You know? Like, a place where there are rangers and huts and fences inside the park but kind of a settlement for humans, where animals stay away from.

I was wrong.

We rolled up to a deserty place, looking just the same as all the other deserty places we’d been seeing animals in all day, and our guide announced, “OK. Here’s our campsite.”

My breath caught in my chest. Whaaaaaat? But we just saw THREE lions just over there!

Since my face is a liar I had to set everyone straight that I wasn’t going to cry.

Then I got out of the safety of the 4×4 and tried to set up my tent. Too bad I was shaking so much that it looked like I didn’t know how to set up a tent and two of the boys felt compelled to help me.

Then I grabbed my borrowed sleeping bag (since I didn’t know we were camping until two days prior, I didn’t pack a sleeping bag. Or anything camping-related actually. Or anything appropriate for camping. I mostly brought beach clothes and electronics) and threw it into the tent. This is when Liam told me he’d decided to sleep on top of the 4×4 with our guide, instead of in the tent with me, to get a better African experience.

With widened eyes and a completely dry throat I nodded that it was OK with me but on the inside I was screaming in fear. Not only are we camping in the middle of the freaking desert, but I have to sleep BY MYSELF in my tent?

Oh dear…think of Canada. Think of Canada…


We had supper around the campfire and are did a lot of star gazing. Of course the stars are different in the southern hemisphere but you can still see the Big Dipper and Orion. They’re just upside down.

Scorpio constellation was pointed out, and the Southern Cross. It was really great.

The sheer overwhelming amount of stars made me think of Genesis when Abraham was told to count the stars…can’t be done. There are too many!

As I was thinking about that a massive comet or meteor (something with a big, long tail) flew across the sky. It was really special.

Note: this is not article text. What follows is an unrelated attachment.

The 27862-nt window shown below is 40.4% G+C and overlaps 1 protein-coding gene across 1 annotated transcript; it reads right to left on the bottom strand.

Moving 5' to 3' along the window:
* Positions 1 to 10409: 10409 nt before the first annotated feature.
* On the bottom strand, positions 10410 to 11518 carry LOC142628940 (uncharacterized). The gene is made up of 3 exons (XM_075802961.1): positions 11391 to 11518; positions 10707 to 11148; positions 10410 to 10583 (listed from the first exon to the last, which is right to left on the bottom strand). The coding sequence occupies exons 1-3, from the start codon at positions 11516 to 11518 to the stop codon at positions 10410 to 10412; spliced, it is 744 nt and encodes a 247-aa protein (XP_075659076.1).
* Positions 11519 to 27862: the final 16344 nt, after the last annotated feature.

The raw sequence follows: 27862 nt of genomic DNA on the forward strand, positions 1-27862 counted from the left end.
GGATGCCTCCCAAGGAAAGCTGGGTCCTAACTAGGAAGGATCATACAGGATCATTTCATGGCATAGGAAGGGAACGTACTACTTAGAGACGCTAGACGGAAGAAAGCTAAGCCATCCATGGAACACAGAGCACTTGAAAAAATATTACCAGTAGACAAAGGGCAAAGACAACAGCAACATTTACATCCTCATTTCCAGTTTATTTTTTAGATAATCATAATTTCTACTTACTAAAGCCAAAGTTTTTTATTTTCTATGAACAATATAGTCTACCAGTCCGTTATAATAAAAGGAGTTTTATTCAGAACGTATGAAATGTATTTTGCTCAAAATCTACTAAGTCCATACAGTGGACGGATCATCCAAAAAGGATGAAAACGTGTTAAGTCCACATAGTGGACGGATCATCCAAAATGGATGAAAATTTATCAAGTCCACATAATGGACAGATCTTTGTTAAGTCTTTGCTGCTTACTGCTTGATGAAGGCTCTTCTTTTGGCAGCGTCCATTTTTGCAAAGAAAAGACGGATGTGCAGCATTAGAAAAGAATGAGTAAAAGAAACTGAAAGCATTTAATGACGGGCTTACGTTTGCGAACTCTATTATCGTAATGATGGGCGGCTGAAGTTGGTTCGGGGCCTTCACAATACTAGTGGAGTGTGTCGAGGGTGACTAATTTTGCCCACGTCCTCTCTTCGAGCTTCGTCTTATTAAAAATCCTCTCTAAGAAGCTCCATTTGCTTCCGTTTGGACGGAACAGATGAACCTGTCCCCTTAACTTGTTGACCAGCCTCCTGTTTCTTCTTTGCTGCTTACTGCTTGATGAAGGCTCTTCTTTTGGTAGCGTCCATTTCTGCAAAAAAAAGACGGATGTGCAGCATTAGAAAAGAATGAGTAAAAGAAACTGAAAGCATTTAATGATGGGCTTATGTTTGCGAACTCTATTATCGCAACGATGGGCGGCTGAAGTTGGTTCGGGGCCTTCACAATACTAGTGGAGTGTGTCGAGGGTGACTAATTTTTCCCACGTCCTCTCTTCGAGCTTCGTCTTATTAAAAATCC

This is a really unique trip. I’m glad I’m here but I am constantly battling fear.

It’s a good thing I think. This is the most thinking I’ve done in a long time. I don’t wrestle with my thoughts like I did years ago—so at least I know I’ve perhaps learned peace. I can shut down my doubts and just rest. That’s something Christo and I talked about in Johannesburg and it’s really stuck with me these past few days.

It’s probably an important conversation I should think more about actually.

[Day 7 in South Africa] I saw a leopard eat an impala

An excerpt from my journal

Day 7: We’re flying out of Ulusaba and staying the night in Johannesburg before the camping trip begins.

At dusk last night I did another game drive. I tagged along with some VIPs and went for a really nice supper at the lodge. It was really nice. Talked with the other guests staying at the lodge.

All I kept thinking was, “My goodness these people have and spend a lot of money.” I guess I should get used to it but I don’t seem to ever.

Money definitely doesn’t drive me. That much is clear. Travelling, however, still does.

Anyway, we saw about 12 rhinos on the game drive and…donno. Had a really nice time.

After a few days on the game reserve I started getting bored. My friend was busy all the time with his vague activities and I was battling jet lag like no one’s business. And totally losing. I kept falling randomly asleep at all hours and couldn’t get a good night’s sleep because I kept on getting up at 4 a.m. to go on game drives.

But I had to go on game drives. Because there was nothing else to do in the Sabi Sands desert. Seriously! I couldn’t walk around anywhere and I could only play tennis if other people:

  1. Drove me to the courts and
  2. Played with me. Oh yeah. And
  3. Lent me a racket.

Not that I’m complaining—it was a really fantastic few days. But I was ready to leave.

Day 7 journal continued: Today I barely scrambled up at 4:49 a.m. and managed to catch a ranger running late for his shift to get a ride up to the lodge to meet the game drive with the VIP family.

Saw a leopard eat an impala so it was totally worth it. I STILL can’t believe how close we’ve been getting to all the animals. I think this is a once-in-a-lifetime experience. The impala smelled really yucky. And FYI, the sound of bones crunching is not cool.

11 p.m. or so—Random day. I’ve been so tired. Literally slept for four hours. Liam threw a pillow at me for snoring…

Key Words of the day and my trip. And my life (Slang)

  • JUST NOW—If someone says this it means something will happen any time in between five minutes and five hours. Unless you’re on the west side of South Africa, then throw the time limits out because they’ll just frustrate you.
  • NOW NOW—If this is said it means something will happen within five minutes. Ish.
  • LATER—Yeah. Not going to happen.

Also while I was in Johannesburg, my friend Christo came by and took me out for dinner in the new downtown. It was great! We ate at a neat Afrikaans restaurant and I got my face painted.

And I even managed to forget my wallet so Christo had to pay.